Discovery of neutrino mass earns 2015 physics Nobel

interior of Super-Kamiokande detector

Experiments probing the secrets of neutrinos, including at the Super-Kamiokande detector in Japan (shown), earned the 2015 Nobel Prize in physics.

Kamioka Observatory/Institute for Cosmic Ray Research/Univ. of Tokyo

The discovery that subatomic particles called neutrinos have mass has won Takaaki Kajita of the University of Tokyo and Arthur McDonald of Queen’s University in Kingston, Canada, the 2015 Nobel Prize in physics. The scientists led two sophisticated experiments that found that the elusive particles can morph from one variety into another — a phenomenon that can occur only if neutrinos have mass. The discovery delivered a jolt to particle physics because prevailing theories had predicted that neutrinos were massless.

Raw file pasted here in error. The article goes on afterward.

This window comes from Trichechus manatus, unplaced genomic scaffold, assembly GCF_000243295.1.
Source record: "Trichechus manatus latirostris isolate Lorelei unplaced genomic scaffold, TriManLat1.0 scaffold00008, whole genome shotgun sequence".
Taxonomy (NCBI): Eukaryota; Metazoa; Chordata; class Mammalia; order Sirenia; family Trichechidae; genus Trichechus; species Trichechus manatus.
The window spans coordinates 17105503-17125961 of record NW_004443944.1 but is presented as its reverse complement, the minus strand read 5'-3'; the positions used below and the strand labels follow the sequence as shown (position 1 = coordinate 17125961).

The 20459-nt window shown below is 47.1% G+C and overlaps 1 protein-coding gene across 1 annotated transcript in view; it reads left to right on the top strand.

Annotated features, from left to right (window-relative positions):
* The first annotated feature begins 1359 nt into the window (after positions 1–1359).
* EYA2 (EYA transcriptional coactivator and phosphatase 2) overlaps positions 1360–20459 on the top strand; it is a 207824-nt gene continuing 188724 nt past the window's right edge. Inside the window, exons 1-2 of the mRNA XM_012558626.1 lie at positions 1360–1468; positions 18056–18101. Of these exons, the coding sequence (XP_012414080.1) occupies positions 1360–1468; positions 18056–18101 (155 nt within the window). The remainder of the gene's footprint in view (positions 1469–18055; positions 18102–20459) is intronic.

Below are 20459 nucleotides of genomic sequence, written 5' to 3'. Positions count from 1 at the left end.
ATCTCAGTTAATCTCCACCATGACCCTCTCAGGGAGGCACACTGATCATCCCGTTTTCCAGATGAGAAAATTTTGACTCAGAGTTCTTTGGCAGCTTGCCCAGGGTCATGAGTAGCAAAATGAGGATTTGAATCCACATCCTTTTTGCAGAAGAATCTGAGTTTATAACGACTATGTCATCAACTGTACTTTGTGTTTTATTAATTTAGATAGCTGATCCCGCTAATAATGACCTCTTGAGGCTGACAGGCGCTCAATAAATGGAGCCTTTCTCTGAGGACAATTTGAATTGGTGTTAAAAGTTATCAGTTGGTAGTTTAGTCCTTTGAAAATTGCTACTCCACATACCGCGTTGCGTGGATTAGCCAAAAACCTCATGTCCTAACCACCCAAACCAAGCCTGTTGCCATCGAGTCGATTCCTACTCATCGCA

Physicists knew there are three types of neutrinos: muon, electron and tau. But in 1998, Kajita and his team at the Super-Kamiokande experiment found evidence that neutrinos produced in Earth’s atmosphere switched identities before striking the detector, located under a Japanese mountain. Three years later, McDonald’s Sudbury Neutrino Observatory collaboration discovered that some neutrinos emitted by the sun change flavors en route to Earth.

Today physicists around the world are working to identify the particles’ exact masses and understand neutrinos’ importance throughout the history of the universe.

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